PHIL 358
Reasoning and Inference: The Philosophy of Logic
Last Offered Spring 2022
Division II Writing Skills
This course is not offered in the current catalog

Class Details

This is a course in the philosophy of logic. What, you may ask, is the philosophy of logic? In a logic class, we think about how to represent ordinary language and thinking within formal systems and how to prove various things within these systems. In a philosophy of logic class, we think about what we are doing when we do logic. An example might be helpful. You are psyched to be reading this course description right now. At least, let’s assume that you are for the sake of argument. A number of things follow from this happy assumption. Here are a few: (i) You are psyched. (ii) You are reading. (iii) You exist. (iv) It is possible that you are reading. (v) Either you are reading or you are a fish. In the first part of this course, we are going to focus on what this following-from business amounts to, and ask whether there is a special sense of following-from that characterizes logic? We will also try to get more precise in our understanding of some of the key concepts in logic, such as contradiction, consistency, logical consequence, syntax and semantics. In the second part of the course, we will turn to the fundamental questions concerning the status and structure of logic. Logic is sometimes called the study of reason. But, is logic the study of how people do reason, or is it the study of how people should reason? Against the first, people often don’t seem to reason very well. On the other hand, if logic is about how we should reason, what makes it the case that we should reason one way rather than another? What makes a theorem of logic true? For that matter, what are logical theorems even about? Should we revise logic in light of empirical discoveries in, for example, physics or psychology? If so, what are the constraints on good revisions? Logicians and mathematicians have done a good deal of work developing extensions of and alternatives to classical logic. Some philosophers have wondered, however, whether the notion of an alternative logic is even coherent. We will end the course with a discussion of some of these alternatives. Among the authors we will read are: Aristotle, Frege, Russell, Quine, Kripke, Putnam, Field and Fine.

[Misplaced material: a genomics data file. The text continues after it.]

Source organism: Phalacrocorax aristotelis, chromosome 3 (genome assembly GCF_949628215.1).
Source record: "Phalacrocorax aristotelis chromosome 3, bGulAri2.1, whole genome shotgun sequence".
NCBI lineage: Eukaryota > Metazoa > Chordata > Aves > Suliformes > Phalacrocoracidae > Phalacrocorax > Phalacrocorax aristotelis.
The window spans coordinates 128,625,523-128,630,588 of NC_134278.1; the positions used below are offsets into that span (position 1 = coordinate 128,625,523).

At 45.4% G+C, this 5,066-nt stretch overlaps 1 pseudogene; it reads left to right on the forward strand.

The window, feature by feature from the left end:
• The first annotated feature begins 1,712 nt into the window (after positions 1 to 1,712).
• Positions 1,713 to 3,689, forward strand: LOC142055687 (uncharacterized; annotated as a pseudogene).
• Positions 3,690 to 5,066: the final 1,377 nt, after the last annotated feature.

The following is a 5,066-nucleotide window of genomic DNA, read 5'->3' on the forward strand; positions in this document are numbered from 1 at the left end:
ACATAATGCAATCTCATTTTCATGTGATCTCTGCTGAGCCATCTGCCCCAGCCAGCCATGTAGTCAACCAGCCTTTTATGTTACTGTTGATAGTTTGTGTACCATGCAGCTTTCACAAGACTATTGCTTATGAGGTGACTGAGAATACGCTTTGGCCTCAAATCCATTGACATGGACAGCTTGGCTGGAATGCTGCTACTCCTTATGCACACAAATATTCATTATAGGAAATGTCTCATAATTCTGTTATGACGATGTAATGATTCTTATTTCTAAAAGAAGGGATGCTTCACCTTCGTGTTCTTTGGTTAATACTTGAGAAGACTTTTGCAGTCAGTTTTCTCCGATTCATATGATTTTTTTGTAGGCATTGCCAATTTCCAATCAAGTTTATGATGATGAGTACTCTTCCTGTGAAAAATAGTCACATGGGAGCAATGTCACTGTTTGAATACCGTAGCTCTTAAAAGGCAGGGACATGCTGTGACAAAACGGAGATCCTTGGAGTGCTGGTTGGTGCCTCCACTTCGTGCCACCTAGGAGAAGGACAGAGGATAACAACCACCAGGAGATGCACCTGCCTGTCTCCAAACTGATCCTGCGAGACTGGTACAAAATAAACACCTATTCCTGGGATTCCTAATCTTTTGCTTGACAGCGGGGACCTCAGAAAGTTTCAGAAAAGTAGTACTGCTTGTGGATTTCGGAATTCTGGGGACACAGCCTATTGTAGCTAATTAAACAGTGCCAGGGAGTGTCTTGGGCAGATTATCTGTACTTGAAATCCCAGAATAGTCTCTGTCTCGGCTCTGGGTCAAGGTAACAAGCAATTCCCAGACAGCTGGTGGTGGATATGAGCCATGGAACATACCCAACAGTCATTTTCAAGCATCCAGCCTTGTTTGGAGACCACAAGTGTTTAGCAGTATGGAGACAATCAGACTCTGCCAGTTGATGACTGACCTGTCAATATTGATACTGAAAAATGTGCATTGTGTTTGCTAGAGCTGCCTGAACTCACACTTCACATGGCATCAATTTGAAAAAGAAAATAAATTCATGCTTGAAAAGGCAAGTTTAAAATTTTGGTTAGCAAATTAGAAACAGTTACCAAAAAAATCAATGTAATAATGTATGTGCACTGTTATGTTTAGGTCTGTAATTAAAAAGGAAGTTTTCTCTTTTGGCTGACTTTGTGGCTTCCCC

The Class: Format: tutorial; There are likely to be video presentations of formal material. There may also be help sessions for problem sets.
Limit: 10
Expected: 8
Class#: 3966
Grading: no pass/fail option, no fifth course option
Requirements/Evaluation: Students will write five tutorial papers and five response papers. In addition, they will revise one of these papers in light of comments from their partner and the instructor. Finally, there may be some problem sets to solidify understanding of formal material.
Prerequisites: Although not strictly necessary, a prior course in logic or discrete mathematics will be very helpful. In any case, some comfort with formal reasoning will be assumed as we will be going through an accelerated presentation of logical systems.
Enrollment Preferences: Philosophy majors. Students with a background and interest in formal reasoning.
Distributions: Division II Writing Skills
WS Notes: Students will write 5 tutorial papers and 5 responses. The instructor and the respondent will attend both to the content and to the writing quality of the tutorial papers. Finally students will substantially revise one of their tutorial papers in consultation with the instructor.
Attributes: PHIL Contemp Metaphysics + Epistemology Courses

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